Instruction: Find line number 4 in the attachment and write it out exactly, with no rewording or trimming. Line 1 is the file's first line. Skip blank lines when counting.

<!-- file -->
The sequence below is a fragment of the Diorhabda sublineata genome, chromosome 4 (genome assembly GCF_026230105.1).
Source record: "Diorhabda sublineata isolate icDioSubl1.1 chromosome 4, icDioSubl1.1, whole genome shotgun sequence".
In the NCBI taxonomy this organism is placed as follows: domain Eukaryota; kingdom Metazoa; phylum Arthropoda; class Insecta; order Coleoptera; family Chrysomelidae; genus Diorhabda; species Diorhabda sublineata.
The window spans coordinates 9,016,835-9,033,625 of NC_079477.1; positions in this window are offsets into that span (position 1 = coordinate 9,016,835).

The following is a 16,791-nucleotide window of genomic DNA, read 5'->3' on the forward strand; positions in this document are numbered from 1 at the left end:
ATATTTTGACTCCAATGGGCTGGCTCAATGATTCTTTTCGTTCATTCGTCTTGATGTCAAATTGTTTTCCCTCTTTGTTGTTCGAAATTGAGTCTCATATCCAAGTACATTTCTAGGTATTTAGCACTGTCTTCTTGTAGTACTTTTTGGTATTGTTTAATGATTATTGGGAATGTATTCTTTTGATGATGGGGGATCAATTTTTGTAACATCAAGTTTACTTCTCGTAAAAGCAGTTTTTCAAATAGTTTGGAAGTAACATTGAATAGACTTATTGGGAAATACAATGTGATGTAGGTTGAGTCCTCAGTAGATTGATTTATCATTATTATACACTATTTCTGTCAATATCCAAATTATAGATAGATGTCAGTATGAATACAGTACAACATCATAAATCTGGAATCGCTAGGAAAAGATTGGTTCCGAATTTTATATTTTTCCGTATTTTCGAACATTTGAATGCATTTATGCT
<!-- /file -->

The window spans coordinates 9,016,835-9,033,625 of NC_079477.1; positions in this window are offsets into that span (position 1 = coordinate 9,016,835).